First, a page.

November 25, 1870: Pioneers establish Duluth’s volunteer fire department 

On this day in Duluth in 1870, Duluth Hose Company No. 1—the foundation of what would become today’s Duluth Fire Department—was first organized. Foreman E. M. Bloomer, assistant foreman T. H. Pressnell, secretary A. S. Chase, steward James Farrell, and vigilance committee members E. M. Bloomer, L. H. Tenney, and George Spencer led the group, which had a total membership of 32 at the time (and had set its limit to 50 men). It soon became clear that, due to a lack of available horses, an entirely separate company would have to be formed to transport and operate the steam engine pump. On December 24, the Minnesotian reported that Duluth Engine Company No. 1 had been formed with Thomas Young as foreman, Charles Lord 1st assistant foreman, John Pugsley 2nd assistant foreman, J. C. Palmer treasurer, George Venable secretary, and Samuel Osslander steward. The newspaper then declared “A hook and ladder company is all that is now needed to complete our Fire Department. Both hose and engine companies made the Clark House Hotel its unofficial home, and the hotel hosted the annual Fireman’s ball there until it burned to the ground in 1881. At the time, the Duluth Weekly Tribune lamented the fact that Duluth still did not have a Hook and Ladder Company, which it was certain could have taken down a burning shed that many think helped spread the fire beyond containment.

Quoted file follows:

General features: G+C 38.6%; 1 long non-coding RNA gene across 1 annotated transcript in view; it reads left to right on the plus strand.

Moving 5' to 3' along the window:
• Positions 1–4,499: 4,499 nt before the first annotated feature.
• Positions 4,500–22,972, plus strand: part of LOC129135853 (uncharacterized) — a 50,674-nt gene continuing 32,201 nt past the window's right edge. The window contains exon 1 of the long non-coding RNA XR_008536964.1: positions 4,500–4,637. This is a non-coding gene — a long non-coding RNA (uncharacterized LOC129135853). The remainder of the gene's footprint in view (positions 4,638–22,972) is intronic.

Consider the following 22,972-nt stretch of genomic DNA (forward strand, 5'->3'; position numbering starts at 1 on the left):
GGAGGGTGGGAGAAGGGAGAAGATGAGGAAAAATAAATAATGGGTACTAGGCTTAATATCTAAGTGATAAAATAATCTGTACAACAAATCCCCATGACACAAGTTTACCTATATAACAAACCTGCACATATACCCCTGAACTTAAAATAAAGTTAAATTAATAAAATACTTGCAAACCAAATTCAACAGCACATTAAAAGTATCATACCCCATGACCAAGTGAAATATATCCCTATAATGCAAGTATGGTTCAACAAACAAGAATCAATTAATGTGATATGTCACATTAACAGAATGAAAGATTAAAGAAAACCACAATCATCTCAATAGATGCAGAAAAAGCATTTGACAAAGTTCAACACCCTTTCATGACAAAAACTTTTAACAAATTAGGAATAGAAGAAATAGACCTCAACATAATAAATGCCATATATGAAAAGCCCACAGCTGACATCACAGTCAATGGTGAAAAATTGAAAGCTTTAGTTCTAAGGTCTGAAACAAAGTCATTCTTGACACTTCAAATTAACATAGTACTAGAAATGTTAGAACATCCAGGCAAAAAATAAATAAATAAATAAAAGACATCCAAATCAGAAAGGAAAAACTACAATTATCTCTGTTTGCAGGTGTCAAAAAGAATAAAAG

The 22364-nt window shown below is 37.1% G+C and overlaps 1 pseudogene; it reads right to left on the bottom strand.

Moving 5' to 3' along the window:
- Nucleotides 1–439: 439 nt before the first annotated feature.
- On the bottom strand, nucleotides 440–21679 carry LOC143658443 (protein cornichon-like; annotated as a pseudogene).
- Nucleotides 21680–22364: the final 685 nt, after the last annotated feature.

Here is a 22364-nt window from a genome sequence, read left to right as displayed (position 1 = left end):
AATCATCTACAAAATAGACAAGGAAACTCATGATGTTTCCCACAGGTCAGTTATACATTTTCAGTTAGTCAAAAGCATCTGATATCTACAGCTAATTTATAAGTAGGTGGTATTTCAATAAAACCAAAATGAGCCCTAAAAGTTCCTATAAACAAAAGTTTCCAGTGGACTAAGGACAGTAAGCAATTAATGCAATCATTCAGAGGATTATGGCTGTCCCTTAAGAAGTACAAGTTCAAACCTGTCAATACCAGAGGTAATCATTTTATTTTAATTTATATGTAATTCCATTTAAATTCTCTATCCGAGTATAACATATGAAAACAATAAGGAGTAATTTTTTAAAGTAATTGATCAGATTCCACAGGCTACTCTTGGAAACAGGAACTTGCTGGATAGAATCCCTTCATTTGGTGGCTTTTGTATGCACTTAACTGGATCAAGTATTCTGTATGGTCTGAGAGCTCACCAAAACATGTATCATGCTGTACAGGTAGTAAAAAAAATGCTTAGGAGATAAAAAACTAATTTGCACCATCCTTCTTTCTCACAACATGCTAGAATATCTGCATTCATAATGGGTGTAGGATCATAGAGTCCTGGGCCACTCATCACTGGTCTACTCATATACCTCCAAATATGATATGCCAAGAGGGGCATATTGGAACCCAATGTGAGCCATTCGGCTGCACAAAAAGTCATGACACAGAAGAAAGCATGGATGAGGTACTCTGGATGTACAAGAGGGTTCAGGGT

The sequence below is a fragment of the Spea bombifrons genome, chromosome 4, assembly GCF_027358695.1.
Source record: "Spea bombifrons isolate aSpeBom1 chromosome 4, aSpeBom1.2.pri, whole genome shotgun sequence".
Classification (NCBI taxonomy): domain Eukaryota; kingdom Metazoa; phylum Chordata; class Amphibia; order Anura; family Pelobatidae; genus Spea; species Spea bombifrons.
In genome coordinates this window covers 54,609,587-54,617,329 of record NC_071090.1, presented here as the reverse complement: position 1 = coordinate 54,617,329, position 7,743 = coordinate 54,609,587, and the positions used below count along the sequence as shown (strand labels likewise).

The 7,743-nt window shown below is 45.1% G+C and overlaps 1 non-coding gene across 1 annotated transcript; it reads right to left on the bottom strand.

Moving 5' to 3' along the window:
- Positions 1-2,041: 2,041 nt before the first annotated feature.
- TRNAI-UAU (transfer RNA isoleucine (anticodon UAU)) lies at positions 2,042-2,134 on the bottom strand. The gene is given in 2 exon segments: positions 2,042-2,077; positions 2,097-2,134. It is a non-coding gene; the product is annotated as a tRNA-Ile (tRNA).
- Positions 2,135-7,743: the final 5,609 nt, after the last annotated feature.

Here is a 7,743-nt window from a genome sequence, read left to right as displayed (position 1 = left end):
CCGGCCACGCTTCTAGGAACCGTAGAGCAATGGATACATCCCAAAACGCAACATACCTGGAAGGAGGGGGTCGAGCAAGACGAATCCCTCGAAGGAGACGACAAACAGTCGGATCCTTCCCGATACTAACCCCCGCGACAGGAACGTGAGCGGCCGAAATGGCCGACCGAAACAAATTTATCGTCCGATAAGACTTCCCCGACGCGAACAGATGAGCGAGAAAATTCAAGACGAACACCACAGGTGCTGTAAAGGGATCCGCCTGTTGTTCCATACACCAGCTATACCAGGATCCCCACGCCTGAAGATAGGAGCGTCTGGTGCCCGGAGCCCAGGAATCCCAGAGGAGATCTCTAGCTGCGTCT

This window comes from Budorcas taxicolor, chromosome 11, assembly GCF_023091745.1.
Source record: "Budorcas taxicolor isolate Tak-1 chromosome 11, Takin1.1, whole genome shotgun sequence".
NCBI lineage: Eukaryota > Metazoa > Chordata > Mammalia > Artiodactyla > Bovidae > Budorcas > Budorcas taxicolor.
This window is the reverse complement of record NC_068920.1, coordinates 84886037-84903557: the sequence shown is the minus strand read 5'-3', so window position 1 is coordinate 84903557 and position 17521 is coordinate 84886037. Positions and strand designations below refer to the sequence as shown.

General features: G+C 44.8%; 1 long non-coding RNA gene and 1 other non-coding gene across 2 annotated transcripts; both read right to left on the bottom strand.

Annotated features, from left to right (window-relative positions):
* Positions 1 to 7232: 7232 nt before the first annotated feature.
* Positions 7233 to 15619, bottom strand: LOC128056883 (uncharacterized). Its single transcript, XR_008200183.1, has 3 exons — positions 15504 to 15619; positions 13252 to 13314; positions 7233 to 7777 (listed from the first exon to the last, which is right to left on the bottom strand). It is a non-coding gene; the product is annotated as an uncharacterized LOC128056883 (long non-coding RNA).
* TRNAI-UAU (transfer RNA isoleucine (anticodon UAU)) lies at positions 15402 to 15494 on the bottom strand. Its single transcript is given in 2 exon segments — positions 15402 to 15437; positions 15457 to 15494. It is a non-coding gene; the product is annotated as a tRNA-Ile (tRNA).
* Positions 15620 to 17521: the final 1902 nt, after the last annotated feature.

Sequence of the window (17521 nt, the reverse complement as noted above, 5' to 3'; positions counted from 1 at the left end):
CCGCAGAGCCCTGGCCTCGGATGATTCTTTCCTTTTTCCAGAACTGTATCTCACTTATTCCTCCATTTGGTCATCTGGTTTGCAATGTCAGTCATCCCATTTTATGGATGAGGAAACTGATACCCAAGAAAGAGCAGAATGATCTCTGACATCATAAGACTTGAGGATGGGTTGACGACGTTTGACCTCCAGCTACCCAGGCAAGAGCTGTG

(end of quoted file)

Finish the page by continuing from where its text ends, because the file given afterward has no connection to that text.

Member of Duluth’s “Hose Company #1″—the city’s volunteer fire department—posing on the steps of the Clark House Hotel in 1872. (Image: University of Minnesota Duluth Kathryn A. Martin Library Archives and Special Collections)